The original attack involved putting the Adobe Flash Settings Manager page into an iFrame and masking it with a game, so that when the user clicked on the buttons he would actually change the settings and turn on the webcam.
"It works in all versions of Adobe Flash that I tested. Iíve confirmed that it works in the Firefox and Safari for Mac browsers," says Aboukhadijeh on his blog, where he made public the PoC attack code after having received no answer from Adobe after notifying them of the flaw.
According to him, a CSS bug doesn't allow the attack to work on Chrome for Mac and most browser on Windows and Linux.
"Although every browser and OS is theoretically susceptible to this attack, the process to activate the webcam requires multiple highly targeted clicks, which is difficult for an attacker to pull off. Iím not sure how useful this technique would actually be in the wild, but I hope that Adobe fixes it soon so we donít have to find out," he says.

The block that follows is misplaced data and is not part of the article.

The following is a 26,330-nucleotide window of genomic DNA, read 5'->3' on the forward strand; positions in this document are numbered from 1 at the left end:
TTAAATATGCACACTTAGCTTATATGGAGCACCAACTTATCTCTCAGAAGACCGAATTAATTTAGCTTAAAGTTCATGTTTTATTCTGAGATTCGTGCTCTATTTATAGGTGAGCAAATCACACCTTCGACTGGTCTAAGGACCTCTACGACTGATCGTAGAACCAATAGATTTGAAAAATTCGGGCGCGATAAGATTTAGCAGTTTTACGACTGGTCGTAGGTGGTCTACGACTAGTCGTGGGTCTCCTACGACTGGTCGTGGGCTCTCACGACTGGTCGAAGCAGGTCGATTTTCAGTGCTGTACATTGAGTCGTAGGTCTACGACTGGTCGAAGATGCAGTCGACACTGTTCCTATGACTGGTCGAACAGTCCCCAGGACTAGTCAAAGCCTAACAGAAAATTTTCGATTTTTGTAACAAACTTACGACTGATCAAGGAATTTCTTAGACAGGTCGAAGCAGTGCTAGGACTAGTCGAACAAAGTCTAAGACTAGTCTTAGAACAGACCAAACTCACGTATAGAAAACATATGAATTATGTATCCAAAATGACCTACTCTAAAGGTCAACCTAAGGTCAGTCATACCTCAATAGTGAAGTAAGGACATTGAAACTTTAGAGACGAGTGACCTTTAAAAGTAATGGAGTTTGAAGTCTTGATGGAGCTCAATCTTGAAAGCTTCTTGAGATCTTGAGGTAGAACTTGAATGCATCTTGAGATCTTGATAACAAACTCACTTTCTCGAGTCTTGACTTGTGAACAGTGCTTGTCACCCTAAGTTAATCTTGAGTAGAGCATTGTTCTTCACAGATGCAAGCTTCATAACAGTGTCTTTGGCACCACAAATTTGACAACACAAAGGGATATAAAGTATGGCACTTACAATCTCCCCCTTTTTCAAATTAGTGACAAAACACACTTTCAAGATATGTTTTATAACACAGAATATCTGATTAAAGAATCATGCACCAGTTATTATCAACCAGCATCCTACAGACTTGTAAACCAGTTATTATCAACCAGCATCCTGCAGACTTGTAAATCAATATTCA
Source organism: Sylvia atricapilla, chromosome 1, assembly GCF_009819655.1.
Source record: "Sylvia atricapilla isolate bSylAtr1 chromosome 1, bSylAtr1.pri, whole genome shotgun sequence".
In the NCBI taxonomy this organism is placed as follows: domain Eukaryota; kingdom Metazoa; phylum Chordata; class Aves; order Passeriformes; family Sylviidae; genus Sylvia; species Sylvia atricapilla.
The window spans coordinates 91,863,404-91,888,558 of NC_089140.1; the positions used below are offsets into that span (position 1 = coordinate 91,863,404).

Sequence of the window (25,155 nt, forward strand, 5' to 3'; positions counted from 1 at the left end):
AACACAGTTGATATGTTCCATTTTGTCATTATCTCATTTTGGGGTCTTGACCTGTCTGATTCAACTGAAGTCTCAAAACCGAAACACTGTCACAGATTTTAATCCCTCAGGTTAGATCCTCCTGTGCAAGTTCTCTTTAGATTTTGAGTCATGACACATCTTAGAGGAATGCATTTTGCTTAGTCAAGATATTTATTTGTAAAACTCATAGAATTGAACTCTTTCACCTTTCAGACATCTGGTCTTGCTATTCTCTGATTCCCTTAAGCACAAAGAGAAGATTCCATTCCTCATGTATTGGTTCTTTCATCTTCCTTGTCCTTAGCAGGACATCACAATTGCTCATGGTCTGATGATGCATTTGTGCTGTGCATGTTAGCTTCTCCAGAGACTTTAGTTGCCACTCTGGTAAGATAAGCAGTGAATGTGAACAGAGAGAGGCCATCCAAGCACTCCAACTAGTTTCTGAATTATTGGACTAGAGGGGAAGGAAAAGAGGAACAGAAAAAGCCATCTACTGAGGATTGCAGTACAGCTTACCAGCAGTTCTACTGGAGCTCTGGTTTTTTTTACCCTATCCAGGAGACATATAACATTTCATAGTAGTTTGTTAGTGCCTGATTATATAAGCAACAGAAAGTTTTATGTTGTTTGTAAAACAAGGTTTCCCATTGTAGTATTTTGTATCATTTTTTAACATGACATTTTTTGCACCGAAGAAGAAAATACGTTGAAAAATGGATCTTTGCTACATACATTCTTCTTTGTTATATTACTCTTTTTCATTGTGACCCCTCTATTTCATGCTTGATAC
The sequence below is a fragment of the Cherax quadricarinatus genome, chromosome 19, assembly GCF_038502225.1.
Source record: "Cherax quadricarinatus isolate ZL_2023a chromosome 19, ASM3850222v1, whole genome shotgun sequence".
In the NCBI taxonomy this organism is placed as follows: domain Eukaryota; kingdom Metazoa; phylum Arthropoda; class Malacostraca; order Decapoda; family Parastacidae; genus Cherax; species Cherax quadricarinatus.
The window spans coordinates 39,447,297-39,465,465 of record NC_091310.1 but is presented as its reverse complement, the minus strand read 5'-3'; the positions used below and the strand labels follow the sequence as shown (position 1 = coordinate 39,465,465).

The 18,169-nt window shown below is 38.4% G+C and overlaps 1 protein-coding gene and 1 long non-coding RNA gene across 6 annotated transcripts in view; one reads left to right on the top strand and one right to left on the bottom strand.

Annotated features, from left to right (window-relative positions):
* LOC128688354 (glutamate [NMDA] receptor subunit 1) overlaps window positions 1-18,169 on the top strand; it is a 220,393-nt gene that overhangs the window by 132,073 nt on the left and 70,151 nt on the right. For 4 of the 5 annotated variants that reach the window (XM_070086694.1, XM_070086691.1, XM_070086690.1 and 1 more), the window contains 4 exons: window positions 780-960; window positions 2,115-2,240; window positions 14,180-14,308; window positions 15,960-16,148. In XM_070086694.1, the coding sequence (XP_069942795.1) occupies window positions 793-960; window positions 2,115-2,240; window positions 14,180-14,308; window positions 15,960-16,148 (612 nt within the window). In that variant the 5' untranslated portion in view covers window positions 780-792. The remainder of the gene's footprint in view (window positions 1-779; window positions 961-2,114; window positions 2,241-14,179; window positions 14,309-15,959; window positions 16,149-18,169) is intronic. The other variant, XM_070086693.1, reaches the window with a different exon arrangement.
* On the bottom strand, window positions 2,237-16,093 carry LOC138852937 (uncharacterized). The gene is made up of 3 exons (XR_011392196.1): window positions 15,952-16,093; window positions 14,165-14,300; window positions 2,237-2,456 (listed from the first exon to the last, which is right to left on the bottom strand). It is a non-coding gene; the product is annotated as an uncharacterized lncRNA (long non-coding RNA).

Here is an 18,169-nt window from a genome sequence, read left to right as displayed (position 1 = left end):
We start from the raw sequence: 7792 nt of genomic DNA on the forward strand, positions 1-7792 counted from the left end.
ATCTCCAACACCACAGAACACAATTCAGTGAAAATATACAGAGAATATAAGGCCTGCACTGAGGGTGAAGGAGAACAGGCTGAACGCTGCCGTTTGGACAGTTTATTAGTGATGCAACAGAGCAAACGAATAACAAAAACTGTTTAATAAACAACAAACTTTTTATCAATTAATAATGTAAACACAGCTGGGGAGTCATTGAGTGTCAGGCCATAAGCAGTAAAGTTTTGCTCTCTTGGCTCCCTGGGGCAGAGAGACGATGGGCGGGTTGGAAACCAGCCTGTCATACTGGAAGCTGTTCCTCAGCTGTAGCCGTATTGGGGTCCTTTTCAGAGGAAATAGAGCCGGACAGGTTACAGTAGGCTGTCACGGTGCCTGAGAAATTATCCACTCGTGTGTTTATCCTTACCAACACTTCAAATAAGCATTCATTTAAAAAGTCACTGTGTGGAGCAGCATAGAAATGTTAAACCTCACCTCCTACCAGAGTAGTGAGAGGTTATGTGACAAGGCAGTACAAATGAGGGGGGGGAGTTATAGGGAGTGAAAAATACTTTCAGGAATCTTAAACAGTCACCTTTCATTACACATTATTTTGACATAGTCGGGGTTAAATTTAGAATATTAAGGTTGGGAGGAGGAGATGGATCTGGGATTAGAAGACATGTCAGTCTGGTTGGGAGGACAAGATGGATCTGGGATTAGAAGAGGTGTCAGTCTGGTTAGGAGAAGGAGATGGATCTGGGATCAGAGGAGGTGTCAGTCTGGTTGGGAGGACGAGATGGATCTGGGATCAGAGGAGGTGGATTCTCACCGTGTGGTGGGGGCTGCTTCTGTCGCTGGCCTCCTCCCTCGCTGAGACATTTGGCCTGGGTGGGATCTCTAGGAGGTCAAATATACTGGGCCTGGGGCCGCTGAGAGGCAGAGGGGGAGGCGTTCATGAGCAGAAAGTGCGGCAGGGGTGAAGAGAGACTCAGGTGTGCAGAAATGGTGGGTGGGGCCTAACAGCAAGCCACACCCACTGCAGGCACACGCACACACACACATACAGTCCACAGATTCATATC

A day after his blog post was published, Adobe piped up to say that they are working on a fix for the bug and that, if everything goes well, it should be up and running by the end of the week.
"Note that this issue does not involve/require a product update and/or customer action. (In other words, there will not be a security bulletin.) It's a fix we are making on our end online, and it is going to be pushed live as soon as QA has completed their testing," commented an Adobe spokeswoman for CNet, adding that Aboukhadijeh didn't receive a response sooner because he hadn't emailed the Adobe Product Security Incident Response Team directly, but sent the message to an employee who was on a sabbatical.
UPDATE: Adobe has fixed the flaw on Thursday afternoon US Pacific time. No product update or customer interaction is required.
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